samedi 13 septembre 2008

Labour meltdown

It is embarassing to think that I was once IN the Labour Party, given its current degenerated state - and indeed given its dreadful record in office. Dreadful, as in for those of us on the receiving end of the policies it dished out. For those on the inside and in power it was business as usual of course. Still, to see it in its death throws (today another MP has called for Brown to go and has got dashed off, five MP's have demanded nomoniation forms be sent out and the whip has been sacked and so on) does not bring about unalloyed joy. Sure a twinge of, what, schadenfreude, perhaps, no doubt misplaced. For however wrong the Blairites were about everything they touched and fucked up, they got away with it and got the book deals. Is it a feeling of vindication? A powerless urge to scream 'We fucking told you so you bastards'? Well one is allowed at least some consolation. A dread foreboding about what the future Tory administration has in mind for when it duly gets it 200 seat majority. That certainly. But, having said that all the problems Brown faces does, albeit passively, prompt some joy at least, I have to say. For it could be worse, from a revolutionary's perspective. The Blairites could have been right all along. We could now be in the midst of a neo-liberal paradise of smoothly functioning economies inhabited by happy slaves, zero price inflation and successful wars of liberation where the ingrate foreigner actually DID lay flowers before the glorious triumphant Western armies. But then again, that was never the deal, of course. They never really cared about 'it' working. There never was an 'it'. Only a 'me' and 'my' and 'career'. Even the wars of liberation were probably a cover for the real and monetary reasons for 9/11 going down. (Face it, it WAS an inside job). So that rationalisation is as unsatisfactory as all the above reactions to Labour's disintegration. Perhaps, though, one should indulge in something long forgotten and left at the bottom of the box. In the tale of Pandora's box, of course, after the heroine of the story had let out all the terrible things contained therein, hope was the one last thing at the bottom. One was urged at school, in fact one uncritically accepted that, hey, at least there was one good thing in the box. No one could live without hope. Fate, or the gods or the future could not be all bad. Bourgeois bastard education! This naive optimism soon got knocked out of you though. For, like Grandpa in 'The Grapes of Wrath', hope, one saw more clearly after a hundred or so trips down the Job Centre, is a delusion followed by disappointment and death. But every now and then, one decends into the cellar to fetch the old dusty bottle with its mouldy etiquette and cobwebbed top and uncork it and allow half a goblet of the dark red stuff to gurgle out. Take a sip and hope just one hope.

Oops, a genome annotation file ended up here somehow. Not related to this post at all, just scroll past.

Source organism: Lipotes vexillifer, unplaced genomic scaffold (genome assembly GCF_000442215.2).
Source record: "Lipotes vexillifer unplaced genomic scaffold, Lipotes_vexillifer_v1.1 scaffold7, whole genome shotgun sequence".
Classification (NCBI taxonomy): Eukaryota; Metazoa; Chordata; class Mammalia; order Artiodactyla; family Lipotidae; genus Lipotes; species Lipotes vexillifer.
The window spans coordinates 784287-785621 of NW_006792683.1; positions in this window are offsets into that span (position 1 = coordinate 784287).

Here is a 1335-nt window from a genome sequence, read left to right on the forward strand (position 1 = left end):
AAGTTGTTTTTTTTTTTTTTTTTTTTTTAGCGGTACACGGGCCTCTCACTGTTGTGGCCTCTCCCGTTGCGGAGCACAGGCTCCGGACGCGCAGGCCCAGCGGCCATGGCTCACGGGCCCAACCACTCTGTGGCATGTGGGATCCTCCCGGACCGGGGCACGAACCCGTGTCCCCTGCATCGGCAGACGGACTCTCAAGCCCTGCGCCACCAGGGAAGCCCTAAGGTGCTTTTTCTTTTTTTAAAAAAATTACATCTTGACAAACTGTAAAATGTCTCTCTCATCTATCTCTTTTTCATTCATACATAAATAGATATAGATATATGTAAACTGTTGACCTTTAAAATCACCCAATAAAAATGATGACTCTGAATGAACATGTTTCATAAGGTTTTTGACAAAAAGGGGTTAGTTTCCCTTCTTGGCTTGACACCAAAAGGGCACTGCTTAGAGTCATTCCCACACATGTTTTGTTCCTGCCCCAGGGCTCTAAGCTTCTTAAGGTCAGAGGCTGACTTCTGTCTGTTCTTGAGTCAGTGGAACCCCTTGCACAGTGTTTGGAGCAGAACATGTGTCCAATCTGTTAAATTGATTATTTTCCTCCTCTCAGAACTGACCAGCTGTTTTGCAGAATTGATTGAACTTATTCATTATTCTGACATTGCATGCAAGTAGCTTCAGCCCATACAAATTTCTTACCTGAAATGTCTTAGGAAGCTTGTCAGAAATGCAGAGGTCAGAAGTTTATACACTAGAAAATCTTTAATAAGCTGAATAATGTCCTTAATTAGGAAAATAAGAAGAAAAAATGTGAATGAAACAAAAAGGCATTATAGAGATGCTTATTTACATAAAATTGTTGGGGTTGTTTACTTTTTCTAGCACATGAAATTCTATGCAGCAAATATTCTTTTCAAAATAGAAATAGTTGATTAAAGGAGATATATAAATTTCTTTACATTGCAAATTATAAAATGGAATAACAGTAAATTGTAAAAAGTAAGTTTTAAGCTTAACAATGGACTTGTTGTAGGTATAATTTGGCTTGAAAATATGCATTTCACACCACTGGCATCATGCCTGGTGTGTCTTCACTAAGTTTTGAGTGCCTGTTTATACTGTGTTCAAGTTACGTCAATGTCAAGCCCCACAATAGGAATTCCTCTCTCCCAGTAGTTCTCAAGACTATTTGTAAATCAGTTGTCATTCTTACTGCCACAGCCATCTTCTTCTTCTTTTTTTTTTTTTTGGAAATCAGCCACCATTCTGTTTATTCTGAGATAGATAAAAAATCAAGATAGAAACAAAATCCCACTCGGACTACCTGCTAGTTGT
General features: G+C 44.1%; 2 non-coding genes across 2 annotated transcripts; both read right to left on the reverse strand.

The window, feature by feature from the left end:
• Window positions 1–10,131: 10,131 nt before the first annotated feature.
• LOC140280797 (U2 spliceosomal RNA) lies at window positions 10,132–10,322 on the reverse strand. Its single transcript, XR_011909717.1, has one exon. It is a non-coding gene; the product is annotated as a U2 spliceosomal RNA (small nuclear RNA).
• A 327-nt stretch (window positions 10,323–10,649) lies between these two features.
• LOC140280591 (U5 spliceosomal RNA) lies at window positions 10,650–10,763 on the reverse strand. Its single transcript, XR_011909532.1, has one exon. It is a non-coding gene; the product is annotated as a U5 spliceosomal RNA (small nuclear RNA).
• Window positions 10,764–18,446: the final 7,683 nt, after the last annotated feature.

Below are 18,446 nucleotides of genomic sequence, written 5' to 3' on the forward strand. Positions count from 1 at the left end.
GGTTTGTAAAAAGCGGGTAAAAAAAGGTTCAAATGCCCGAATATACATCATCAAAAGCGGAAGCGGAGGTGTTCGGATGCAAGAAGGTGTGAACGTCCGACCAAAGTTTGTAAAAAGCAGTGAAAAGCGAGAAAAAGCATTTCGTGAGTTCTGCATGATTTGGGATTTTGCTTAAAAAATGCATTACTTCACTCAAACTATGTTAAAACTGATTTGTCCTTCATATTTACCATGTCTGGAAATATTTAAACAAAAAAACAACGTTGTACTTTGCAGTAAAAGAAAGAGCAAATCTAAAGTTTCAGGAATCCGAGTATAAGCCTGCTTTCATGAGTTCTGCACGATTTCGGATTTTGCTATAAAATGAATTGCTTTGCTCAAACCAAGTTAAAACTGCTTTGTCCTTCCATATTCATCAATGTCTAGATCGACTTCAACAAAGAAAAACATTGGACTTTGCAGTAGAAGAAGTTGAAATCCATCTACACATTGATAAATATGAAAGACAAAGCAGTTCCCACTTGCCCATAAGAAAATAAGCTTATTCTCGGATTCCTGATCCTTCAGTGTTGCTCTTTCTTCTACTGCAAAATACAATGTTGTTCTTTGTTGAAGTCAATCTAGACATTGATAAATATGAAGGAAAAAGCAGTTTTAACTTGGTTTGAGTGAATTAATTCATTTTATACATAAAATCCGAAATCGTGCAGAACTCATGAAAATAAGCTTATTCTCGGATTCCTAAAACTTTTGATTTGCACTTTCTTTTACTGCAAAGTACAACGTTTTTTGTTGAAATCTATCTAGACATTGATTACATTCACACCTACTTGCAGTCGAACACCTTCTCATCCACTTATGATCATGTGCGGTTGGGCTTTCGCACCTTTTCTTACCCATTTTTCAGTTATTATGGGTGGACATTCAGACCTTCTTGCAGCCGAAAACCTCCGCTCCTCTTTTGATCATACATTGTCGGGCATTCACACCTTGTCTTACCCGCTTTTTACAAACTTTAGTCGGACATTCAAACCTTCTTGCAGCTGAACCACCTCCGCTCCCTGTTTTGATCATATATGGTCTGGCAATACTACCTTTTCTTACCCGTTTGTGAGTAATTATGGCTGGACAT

Believe for once.

That when the Tories do get in, the ruined economy will topple on their overeducated heads and one enormous social whirlwind will sweep them and their Tweedle Dee other into the broiling sea.